Rewind, Review, and Re-Rate ‘Jack Reacher’: Thriller Delivers Without Gratuitous Bloodshed

May 10, 2021 Updated: May 11, 2021

PG-13 | 2h 10min | Action, Thriller | 21 December 2012 (USA)

By all accounts, the action and crime-thriller genres have become increasingly bloody and depraved in recent years. In general, pointless hyper-violence has been the de jour as detailed in my review of John Wick: Chapter 3 – Parabellum a couple of years ago. Sadly, this unfortunate trend toward nihilistic filmmaking—mostly bereft of anything remotely resembling cogent narratives—doesn’t seem to be ending soon. But there have been a few bright spots within the past couple of decades.

Back in 2012, director Christopher McQuarrie helmed “Jack Reacher” (adapted from Lee Child’s book “One Shot”) as one of those increasingly rare action yarns that has not only an intriguing plot but also compelling characters.

Catch the Sniper

Our story begins with an inconspicuous white van pulling into a multi-storied parking garage in Pittsburgh’s North Shore area. The van parks on one of the garage’s upper levels and a mysterious man exits the vehicle with a sniper rifle. After settling into a good sniping position with an elevated vantage point overlooking Pittsburgh’s PNC baseball park—across the wide expanse of the Allegheny River—he begins peering through the rifle’s scope and scanning for potential targets.

It doesn’t take long for the sniper to find some. It’s in the middle of the day and plenty of people are out and about enjoying the sunshine. A man sitting on a park bench is the first to receive a high-powered rifle round, followed by a woman casually walking up some stairs. Three more people will be shot and killed before the sniper suddenly packs up and leaves the garage.

Detective Emerson (David Oyelowo), of the Pittsburgh Police Department, is assigned to the case. He finds some spent shell casings at the parking garage crime scene. The van’s license plate was also was captured by surveillance cameras, which helps him to deduce the location of the supposed perpetrator of these heinous, unprovoked killings.

four people talking
(L–R) Tom Cruise, Richard Jenkins, David Oyelowo, and Rosamond Pike in “Jack Reacher.” (Paramount Pictures)

They soon close in on and arrest a man named Barr (Joseph Sikora), an Iraqi War Veteran. At Barr’s residence, they find all kinds of damning evidence:  a white van matching the one captured on the garage surveillance cameras, as well as matching rifle rounds. The whole affair appears to be an open and shut case. But there’s only one problem: The man they take into custody, Barr, is obviously not the same man we saw sniping people.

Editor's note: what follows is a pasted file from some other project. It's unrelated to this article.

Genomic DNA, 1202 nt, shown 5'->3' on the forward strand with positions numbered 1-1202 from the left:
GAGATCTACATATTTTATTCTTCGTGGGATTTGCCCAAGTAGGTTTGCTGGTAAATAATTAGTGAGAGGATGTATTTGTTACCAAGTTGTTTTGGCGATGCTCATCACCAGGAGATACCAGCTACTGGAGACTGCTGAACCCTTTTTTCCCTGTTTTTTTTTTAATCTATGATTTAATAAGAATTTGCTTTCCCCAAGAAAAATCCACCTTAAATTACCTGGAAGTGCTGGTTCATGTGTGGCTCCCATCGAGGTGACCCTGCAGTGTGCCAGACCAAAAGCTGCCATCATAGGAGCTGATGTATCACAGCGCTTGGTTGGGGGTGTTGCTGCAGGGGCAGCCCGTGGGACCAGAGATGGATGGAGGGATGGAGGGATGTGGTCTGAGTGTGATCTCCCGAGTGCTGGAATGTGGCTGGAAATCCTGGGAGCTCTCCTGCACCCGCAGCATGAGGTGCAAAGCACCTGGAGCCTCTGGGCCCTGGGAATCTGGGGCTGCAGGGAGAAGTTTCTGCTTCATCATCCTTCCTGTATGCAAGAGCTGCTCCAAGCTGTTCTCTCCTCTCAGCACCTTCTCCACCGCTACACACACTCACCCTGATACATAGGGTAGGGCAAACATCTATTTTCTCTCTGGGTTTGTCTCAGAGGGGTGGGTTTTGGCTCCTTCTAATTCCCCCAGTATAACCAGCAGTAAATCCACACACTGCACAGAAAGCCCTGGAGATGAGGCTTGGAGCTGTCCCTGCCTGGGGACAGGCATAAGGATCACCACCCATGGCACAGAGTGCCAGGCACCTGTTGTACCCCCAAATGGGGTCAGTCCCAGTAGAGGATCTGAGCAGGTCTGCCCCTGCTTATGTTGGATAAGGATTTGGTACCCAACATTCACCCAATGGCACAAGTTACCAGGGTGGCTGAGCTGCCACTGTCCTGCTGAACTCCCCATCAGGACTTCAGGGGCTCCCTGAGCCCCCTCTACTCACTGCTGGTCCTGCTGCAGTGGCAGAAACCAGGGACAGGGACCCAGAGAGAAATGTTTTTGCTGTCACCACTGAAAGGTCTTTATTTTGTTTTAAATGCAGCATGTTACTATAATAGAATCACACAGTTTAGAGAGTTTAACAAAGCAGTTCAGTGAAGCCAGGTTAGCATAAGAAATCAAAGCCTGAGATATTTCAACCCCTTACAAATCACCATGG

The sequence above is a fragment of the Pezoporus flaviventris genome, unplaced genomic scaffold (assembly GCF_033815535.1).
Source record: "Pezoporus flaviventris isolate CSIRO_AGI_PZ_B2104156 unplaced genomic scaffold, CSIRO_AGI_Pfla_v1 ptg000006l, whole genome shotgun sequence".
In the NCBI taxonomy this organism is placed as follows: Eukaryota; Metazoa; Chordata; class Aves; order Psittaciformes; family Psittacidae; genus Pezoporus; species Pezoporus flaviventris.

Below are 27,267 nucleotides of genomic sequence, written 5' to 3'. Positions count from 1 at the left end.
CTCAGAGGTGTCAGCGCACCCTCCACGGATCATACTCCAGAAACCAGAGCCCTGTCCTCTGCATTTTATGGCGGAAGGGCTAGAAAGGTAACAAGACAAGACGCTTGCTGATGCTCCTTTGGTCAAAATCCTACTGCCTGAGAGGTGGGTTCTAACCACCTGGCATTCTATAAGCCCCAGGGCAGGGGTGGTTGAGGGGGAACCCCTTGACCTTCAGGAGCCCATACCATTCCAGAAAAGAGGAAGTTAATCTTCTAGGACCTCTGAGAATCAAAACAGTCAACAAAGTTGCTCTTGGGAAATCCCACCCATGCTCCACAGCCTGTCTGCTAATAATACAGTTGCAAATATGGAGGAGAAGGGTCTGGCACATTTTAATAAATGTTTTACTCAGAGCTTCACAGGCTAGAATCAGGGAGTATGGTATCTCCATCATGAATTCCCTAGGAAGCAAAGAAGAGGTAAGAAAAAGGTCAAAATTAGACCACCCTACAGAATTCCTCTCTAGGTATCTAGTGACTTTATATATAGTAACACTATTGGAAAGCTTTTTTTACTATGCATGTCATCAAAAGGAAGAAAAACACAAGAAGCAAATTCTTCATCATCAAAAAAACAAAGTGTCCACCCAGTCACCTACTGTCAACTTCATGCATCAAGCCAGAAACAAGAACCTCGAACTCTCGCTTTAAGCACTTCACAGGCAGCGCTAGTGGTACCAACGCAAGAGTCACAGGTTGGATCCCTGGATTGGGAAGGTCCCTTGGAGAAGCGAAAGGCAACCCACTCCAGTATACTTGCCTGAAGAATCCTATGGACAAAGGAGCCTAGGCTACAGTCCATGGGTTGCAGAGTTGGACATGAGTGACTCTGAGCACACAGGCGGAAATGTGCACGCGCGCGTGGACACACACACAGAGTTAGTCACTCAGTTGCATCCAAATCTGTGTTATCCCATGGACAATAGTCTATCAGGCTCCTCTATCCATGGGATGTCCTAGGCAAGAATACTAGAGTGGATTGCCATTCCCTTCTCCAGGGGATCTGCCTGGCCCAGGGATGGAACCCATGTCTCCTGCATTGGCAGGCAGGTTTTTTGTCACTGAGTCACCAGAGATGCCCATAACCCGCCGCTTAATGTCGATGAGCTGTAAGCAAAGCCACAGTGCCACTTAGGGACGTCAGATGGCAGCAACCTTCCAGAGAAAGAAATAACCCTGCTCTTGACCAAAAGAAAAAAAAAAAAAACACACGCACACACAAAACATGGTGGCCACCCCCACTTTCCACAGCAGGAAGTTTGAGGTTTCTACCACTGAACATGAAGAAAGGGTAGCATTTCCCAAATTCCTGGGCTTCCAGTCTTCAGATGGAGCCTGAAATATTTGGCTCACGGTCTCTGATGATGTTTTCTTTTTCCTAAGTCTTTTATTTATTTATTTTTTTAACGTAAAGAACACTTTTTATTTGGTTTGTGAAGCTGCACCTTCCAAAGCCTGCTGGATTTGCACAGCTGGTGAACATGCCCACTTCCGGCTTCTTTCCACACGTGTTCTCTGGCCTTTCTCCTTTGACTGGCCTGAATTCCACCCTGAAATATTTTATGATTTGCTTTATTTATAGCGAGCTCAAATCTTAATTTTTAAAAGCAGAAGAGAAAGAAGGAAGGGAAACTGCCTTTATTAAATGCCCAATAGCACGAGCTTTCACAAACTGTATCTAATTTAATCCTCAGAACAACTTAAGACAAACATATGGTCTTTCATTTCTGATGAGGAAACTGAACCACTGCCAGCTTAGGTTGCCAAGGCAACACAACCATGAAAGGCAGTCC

While Emerson and the district attorney Alex Rodin (Richard Jenkins) interrogate Barr, the suspect’s only reaction is to write a name down on a piece of paper that reads: “Get Jack Reacher.” Emerson attempts to track down Jack (Tom Cruise), a former military police investigator, but finds that he’s impossible to locate, let alone trace.

As Emerson is relaying this information to Rodin, Jack suddenly shows up, and some verbal sparring ensues between the two parties. While Emerson and Rodin want to know what Jack’s relationship to Barr is, Reacher has his own set of questions about the case.

Barr’s attorney, Helen (Rosamond Pike), who happens to be Rodin’s daughter, soon emerges as Jack’s ally, and the two delve further into the peculiar case. Although Jack is aware of Barr’s erratic behavior during his military service, he suspects that Barr has been set up by shadowy forces in what could be considered a bona fide criminal conspiracy. Soon, both Jack and Helen find themselves being hunted down by a sinister underworld cabal.

Throwback Thriller

Unlike many contemporary action-oriented crime thrillers, this film is relatively tame with the bloodshed. It also eschews many of the tropes associated with similar movies, such as excessive CGI effects (usually in the form of arterial blood geysers) and implausible feats of physical prowess. Indeed, the over-the-top scenes witnessed here are delivered in much more of a tongue-in-cheek manner, and bits of humor pepper the film.

In all, this movie is somewhat of a throwback to the crime dramas of the ’40s and ’50s, but with the good-natured grit evocative of the action-thriller yarns of the ’80s and ’90s.

With fine performances by its stellar cast and skillful steering by McQuarrie, “Jack Reacher” is an engaging romp that is low on gratuitous bloodshed and high on buoyant charm and interesting intrigue.

‘Jack Reacher’
Director: Christopher McQuarrie
Starring: Tom Cruise, Rosamund Pike, Richard Jenkins
Rated: PG-13
Running Time: 2 hours, 10 minute
Release Date: Dec. 21, 2012 (USA)
Rated: 3.5 stars out of 5

Ian Kane is a filmmaker and author based out of Los Angeles. To learn more, visit DreamFlightEnt.com or contact him at Twitter.com/ImIanKane